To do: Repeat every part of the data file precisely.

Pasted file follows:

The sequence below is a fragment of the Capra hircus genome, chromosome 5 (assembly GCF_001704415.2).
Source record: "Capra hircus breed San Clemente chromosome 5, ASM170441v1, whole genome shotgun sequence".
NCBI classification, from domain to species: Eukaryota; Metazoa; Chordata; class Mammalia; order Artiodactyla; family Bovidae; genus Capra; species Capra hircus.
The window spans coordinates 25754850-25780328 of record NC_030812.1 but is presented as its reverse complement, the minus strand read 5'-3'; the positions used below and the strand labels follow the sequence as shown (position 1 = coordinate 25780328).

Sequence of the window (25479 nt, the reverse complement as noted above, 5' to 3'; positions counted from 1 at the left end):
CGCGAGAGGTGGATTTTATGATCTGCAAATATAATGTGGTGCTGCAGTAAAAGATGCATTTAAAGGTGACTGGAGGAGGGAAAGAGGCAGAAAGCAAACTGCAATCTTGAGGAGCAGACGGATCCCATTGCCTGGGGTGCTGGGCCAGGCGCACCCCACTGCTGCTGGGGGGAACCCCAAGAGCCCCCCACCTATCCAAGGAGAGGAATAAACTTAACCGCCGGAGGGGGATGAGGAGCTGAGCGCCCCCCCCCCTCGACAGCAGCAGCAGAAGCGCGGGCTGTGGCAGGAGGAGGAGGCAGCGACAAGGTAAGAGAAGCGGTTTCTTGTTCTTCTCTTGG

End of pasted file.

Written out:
The sequence below is a fragment of the Capra hircus genome, chromosome 5 (assembly GCF_001704415.2).
Source record: "Capra hircus breed San Clemente chromosome 5, ASM170441v1, whole genome shotgun sequence".
NCBI classification, from domain to species: Eukaryota; Metazoa; Chordata; class Mammalia; order Artiodactyla; family Bovidae; genus Capra; species Capra hircus.
The window spans coordinates 25754850-25780328 of record NC_030812.1 but is presented as its reverse complement, the minus strand read 5'-3'; the positions used below and the strand labels follow the sequence as shown (position 1 = coordinate 25780328).

Sequence of the window (25479 nt, the reverse complement as noted above, 5' to 3'; positions counted from 1 at the left end):
CGCGAGAGGTGGATTTTATGATCTGCAAATATAATGTGGTGCTGCAGTAAAAGATGCATTTAAAGGTGACTGGAGGAGGGAAAGAGGCAGAAAGCAAACTGCAATCTTGAGGAGCAGACGGATCCCATTGCCTGGGGTGCTGGGCCAGGCGCACCCCACTGCTGCTGGGGGGAACCCCAAGAGCCCCCCACCTATCCAAGGAGAGGAATAAACTTAACCGCCGGAGGGGGATGAGGAGCTGAGCGCCCCCCCCCCTCGACAGCAGCAGCAGAAGCGCGGGCTGTGGCAGGAGGAGGAGGCAGCGACAAGGTAAGAGAAGCGGTTTCTTGTTCTTCTCTTGG